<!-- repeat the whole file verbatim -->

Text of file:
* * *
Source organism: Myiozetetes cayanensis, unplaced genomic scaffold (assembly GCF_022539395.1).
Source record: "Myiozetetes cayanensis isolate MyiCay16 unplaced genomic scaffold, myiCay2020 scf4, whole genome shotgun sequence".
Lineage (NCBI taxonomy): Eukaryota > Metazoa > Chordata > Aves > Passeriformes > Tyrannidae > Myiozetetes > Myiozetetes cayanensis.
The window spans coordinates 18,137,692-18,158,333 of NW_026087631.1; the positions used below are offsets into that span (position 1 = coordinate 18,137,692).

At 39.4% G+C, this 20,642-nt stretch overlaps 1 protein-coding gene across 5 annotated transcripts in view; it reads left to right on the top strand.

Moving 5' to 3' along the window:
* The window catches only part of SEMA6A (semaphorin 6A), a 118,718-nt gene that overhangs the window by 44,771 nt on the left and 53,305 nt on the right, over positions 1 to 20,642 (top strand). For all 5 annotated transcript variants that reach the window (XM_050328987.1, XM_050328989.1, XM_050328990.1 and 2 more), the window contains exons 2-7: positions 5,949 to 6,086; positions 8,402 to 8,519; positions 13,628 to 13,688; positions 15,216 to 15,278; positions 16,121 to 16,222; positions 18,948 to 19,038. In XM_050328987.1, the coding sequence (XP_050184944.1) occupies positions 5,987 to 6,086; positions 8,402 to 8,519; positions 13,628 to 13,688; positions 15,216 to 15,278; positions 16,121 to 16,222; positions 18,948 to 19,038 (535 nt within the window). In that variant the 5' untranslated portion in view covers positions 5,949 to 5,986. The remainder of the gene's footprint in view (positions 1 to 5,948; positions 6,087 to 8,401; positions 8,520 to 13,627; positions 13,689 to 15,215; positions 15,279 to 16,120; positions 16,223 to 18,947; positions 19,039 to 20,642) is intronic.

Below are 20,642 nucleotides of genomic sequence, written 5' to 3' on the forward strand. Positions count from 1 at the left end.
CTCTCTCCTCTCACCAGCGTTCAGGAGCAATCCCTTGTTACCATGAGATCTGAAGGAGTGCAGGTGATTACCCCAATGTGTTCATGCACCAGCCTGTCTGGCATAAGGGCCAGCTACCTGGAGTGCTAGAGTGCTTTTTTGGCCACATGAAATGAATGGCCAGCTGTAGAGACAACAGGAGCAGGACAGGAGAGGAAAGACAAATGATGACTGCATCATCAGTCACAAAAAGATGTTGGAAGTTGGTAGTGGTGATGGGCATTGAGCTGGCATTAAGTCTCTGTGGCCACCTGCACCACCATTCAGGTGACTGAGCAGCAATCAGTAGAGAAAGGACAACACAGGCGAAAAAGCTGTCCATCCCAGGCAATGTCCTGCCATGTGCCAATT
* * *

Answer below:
Source organism: Myiozetetes cayanensis, unplaced genomic scaffold (assembly GCF_022539395.1).
Source record: "Myiozetetes cayanensis isolate MyiCay16 unplaced genomic scaffold, myiCay2020 scf4, whole genome shotgun sequence".
Lineage (NCBI taxonomy): Eukaryota > Metazoa > Chordata > Aves > Passeriformes > Tyrannidae > Myiozetetes > Myiozetetes cayanensis.
The window spans coordinates 18,137,692-18,158,333 of NW_026087631.1; the positions used below are offsets into that span (position 1 = coordinate 18,137,692).

At 39.4% G+C, this 20,642-nt stretch overlaps 1 protein-coding gene across 5 annotated transcripts in view; it reads left to right on the top strand.

Moving 5' to 3' along the window:
* The window catches only part of SEMA6A (semaphorin 6A), a 118,718-nt gene that overhangs the window by 44,771 nt on the left and 53,305 nt on the right, over positions 1 to 20,642 (top strand). For all 5 annotated transcript variants that reach the window (XM_050328987.1, XM_050328989.1, XM_050328990.1 and 2 more), the window contains exons 2-7: positions 5,949 to 6,086; positions 8,402 to 8,519; positions 13,628 to 13,688; positions 15,216 to 15,278; positions 16,121 to 16,222; positions 18,948 to 19,038. In XM_050328987.1, the coding sequence (XP_050184944.1) occupies positions 5,987 to 6,086; positions 8,402 to 8,519; positions 13,628 to 13,688; positions 15,216 to 15,278; positions 16,121 to 16,222; positions 18,948 to 19,038 (535 nt within the window). In that variant the 5' untranslated portion in view covers positions 5,949 to 5,986. The remainder of the gene's footprint in view (positions 1 to 5,948; positions 6,087 to 8,401; positions 8,520 to 13,627; positions 13,689 to 15,215; positions 15,279 to 16,120; positions 16,223 to 18,947; positions 19,039 to 20,642) is intronic.

Below are 20,642 nucleotides of genomic sequence, written 5' to 3' on the forward strand. Positions count from 1 at the left end.
CTCTCTCCTCTCACCAGCGTTCAGGAGCAATCCCTTGTTACCATGAGATCTGAAGGAGTGCAGGTGATTACCCCAATGTGTTCATGCACCAGCCTGTCTGGCATAAGGGCCAGCTACCTGGAGTGCTAGAGTGCTTTTTTGGCCACATGAAATGAATGGCCAGCTGTAGAGACAACAGGAGCAGGACAGGAGAGGAAAGACAAATGATGACTGCATCATCAGTCACAAAAAGATGTTGGAAGTTGGTAGTGGTGATGGGCATTGAGCTGGCATTAAGTCTCTGTGGCCACCTGCACCACCATTCAGGTGACTGAGCAGCAATCAGTAGAGAAAGGACAACACAGGCGAAAAAGCTGTCCATCCCAGGCAATGTCCTGCCATGTGCCAATT